Sometimes you’ve just got to hand it to the indie dev. Unfettered by the chains of publisher pressure, often with no past legacy to apply the weight of expectation, they are simply more able and more willing to take risks to achieve an artistic vision. Sometimes that means taking a concept as simple as Midnight Fight Express, and absolutely ramming it full of as many ideas and gameplay elements as will possibly fit without completely bursting the seams.
This “have-your-cake-and-eat-it” approach to development won’t work for everyone. In fact it’s failed more than once, but in Midnight Fight Express it not only works, but does so with fairly spectacular results. The premise is like a hybrid of John Wick and Hotline Miami, with a little Sifu thrown in. Although this is the game Sifu might have been had it not taken itself quite so seriously. Throughout MFE there’s a sense that you should be having fun first.
Midnight Fight Express tells the story of Babyface, an amnesiac enforcer now targeted by his former employer, a brutal, unforgiving crime lord. A living legend on the streets, Babyface is guided by a mysterious figure operating a drone that accompanies him everywhere. Each level is presented as a flashback as Babyface is interrogated by a couple of loose-cannon cops on the trail of his former boss.
Driven to fight for both survival and absolution, Babyface is an almost mythological entity, whispered about by nervous thugs and criminals in a manner belied by his unassuming, unremarkable features. He’s led by the unreliable whims of the drone-pilot, who tosses out morsels of truth among great big mouthfuls of bullshit. Often, it’s Babyface’s enemies who seem to be telling the truth, creating an intriguing gangland mystery that harks of Devolver Digital at their best.
Completing each of the 40 diverse, isometric levels opens up challenges that give you a reason to replay them. From specific side objectives to achieving an S-Rank, these challenges place you in a global leaderboard and reward you with new cosmetic skins, clothing, and items to spawn in the Playground Mode.
After you complete each mission the first time, you’ll receive a skill point to unlock another of Babyface’s latent talents. Separated across a handful of skill trees, these include a suite of disarming moves, grapples, and finishers that gradually turn each encounter into an Arkham-style mix of combos and reactionary takedowns. There are contextual finishers, sidearm finishers, and a whole host of brutal kill-moves that make each fight feel satisfying and cathartic.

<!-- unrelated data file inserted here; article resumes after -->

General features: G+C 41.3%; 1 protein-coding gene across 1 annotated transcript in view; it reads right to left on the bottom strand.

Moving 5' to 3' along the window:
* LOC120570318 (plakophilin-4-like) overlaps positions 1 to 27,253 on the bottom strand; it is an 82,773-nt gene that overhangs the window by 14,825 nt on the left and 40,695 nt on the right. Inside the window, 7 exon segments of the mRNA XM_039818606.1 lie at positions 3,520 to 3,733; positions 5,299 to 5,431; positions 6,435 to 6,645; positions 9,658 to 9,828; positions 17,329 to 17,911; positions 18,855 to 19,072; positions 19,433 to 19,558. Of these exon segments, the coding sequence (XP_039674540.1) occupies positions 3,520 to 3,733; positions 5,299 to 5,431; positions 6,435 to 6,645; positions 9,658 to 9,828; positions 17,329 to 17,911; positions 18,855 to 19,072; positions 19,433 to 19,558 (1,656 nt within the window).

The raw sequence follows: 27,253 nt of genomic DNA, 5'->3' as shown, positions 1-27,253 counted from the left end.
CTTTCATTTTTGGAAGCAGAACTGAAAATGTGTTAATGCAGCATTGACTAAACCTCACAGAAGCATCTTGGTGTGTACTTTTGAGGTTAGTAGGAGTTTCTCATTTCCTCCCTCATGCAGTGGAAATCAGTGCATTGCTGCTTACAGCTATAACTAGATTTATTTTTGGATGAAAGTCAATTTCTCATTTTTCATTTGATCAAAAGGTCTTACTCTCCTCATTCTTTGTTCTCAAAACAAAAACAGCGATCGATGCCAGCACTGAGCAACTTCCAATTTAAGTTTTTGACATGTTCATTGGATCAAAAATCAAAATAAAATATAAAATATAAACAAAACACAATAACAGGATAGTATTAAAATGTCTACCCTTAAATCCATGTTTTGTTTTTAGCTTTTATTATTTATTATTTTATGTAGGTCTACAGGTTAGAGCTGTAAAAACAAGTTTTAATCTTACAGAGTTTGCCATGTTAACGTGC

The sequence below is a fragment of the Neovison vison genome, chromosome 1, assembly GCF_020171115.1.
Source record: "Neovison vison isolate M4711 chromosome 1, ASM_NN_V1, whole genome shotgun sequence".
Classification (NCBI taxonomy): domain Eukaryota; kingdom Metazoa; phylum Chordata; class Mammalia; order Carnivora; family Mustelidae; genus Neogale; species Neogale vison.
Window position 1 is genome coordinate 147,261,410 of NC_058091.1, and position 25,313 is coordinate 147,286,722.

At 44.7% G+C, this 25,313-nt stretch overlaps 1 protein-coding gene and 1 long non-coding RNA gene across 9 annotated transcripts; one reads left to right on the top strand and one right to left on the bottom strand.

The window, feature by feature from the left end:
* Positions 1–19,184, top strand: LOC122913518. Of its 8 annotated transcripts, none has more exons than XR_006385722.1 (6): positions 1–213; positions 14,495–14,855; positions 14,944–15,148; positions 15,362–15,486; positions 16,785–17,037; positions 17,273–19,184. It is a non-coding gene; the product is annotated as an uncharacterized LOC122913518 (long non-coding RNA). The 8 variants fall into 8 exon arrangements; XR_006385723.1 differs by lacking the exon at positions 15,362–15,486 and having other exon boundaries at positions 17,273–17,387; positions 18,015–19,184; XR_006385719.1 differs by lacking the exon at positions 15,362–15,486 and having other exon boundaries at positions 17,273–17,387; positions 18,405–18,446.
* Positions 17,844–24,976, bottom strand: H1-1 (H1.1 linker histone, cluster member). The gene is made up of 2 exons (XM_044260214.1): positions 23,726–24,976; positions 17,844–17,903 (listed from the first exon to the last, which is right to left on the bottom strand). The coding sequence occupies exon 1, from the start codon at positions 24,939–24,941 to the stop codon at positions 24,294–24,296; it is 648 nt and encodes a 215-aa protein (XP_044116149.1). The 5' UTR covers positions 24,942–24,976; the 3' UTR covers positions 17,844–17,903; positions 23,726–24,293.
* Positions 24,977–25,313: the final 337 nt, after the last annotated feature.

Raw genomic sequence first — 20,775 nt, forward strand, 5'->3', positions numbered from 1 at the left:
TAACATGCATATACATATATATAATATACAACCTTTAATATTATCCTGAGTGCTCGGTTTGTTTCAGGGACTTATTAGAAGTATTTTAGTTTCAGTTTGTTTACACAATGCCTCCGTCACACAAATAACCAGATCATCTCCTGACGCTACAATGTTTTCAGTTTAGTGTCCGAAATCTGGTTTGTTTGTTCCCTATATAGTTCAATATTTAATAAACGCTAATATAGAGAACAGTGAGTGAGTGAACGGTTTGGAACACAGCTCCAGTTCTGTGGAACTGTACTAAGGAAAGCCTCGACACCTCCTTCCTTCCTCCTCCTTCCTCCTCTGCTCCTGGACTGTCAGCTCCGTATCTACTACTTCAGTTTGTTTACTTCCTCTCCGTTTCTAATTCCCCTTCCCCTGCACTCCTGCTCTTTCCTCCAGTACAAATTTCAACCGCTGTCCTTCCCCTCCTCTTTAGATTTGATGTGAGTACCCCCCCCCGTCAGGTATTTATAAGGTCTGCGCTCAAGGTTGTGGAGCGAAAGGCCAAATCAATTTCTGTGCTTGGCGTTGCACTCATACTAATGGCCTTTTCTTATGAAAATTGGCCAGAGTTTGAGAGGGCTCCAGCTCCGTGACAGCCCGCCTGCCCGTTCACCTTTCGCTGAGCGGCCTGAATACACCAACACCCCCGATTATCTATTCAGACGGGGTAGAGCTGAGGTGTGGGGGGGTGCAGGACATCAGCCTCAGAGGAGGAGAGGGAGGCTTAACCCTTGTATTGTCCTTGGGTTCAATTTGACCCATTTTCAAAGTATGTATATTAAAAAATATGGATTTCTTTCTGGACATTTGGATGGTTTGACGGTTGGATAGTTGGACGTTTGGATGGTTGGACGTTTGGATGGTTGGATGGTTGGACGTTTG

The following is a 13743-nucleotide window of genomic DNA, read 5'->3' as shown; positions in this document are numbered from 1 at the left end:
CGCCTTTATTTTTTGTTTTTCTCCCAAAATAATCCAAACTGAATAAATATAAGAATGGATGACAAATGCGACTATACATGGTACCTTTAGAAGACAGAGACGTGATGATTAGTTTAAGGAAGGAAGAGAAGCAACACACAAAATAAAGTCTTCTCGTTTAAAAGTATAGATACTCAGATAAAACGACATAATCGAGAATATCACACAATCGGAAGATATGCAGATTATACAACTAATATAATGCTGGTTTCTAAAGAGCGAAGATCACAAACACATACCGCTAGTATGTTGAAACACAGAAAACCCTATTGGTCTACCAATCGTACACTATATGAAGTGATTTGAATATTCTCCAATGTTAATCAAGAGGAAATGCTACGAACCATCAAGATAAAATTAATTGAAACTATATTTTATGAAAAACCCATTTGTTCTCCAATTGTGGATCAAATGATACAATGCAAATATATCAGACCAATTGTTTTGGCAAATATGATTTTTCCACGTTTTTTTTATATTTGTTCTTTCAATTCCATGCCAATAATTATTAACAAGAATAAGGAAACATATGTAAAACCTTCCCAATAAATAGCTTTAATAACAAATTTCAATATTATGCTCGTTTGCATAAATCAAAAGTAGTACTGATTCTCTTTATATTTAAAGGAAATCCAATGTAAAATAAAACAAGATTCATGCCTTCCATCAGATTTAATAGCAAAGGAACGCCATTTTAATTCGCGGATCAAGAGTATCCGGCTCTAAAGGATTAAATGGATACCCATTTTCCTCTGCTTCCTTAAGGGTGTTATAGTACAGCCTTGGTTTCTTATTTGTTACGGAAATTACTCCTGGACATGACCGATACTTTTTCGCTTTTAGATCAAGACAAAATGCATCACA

Unfortunately though, Midnight Fight Express compensates for Babyface’s growing battle prowess by cramming more and more into each encounter. A sudden low-point was trying to fight a biker gang full of damage-sponge heavy enemies while several used automatic weapons and one drove a motorcycle directly into me over and over again. A motorcycle which also occasionally exploded, killing me instantly.
In fact the second half of the game throws a few too many enemies with guns at you, which disrupts the flow of combat too much as you’re constantly getting shot while mid-combo. The idea is to take out the gunmen first, of course, but when there are two or three at once it really hurts the otherwise slick pace of each encounter.
However, when MFE is flowing right, it’s one of the best melee action games I’ve played. Weapons can be picked up and swung or thrown, guns emptied and discarded, chairs, rubbish bags, briefcases, and bottles can be kicked or tossed at enemies. You can stick cleavers in heads, spear divers with their own harpoons, and take on huge circus freaks with lethal claws.
Almost every level introduces new enemies with new mechanics. It becomes a little much after a while, but also stops the game becoming boring. You’re always having to adapt to the situation, altering your tactics and weaponry on the fly. Between each level you can boost your skills, alter your outfit or skin, or muck around in the Playground Mode. This is a practice mode that allows you to spawn multiple weapons and enemies to practice dealing with any situation the game throws at you.
The simple, blocky art style allows for some colourful locales and interesting enemy designs. Levels are stuffed with tiny details, hidden NPCs, and secret weapons that often become part of challenges on repeat runs of a level. Bosses are a little samey, though, not offering much of a step-up from standard enemies. They have bigger health pools and special moves, but they die the same.
Midnight Fight Express is a fantastic game when you’re in the swing of things. Made primarily by just one man, Jacob Dzwinel, it’s a triumph of variety and cathartic violence. The Hotline Miami comparison is not one lightly levelled: everything from the dialogue to the incredible soundtrack evokes that same sense of effortlessly cool brutality. One very impressive touch lets you capture short GIFs from a level run to share on social feeds.
Jacob Dzwinel’s game is in danger of having just a little bit too much game in it. It feels churlish to complain about getting too much content, though you may get more from it if you play it in short blasts. Addictive gameplay challenges, modifiable difficulty settings, and an absolute smorgasbord of enemies, tactics, game mechanics and locations make Midnight Fight Express a superb indie brawler that rewards repeated play.
Combat is slick and cathartic
Tons of replayability
Throws a lot at you in quick succession
Too many enemies with guns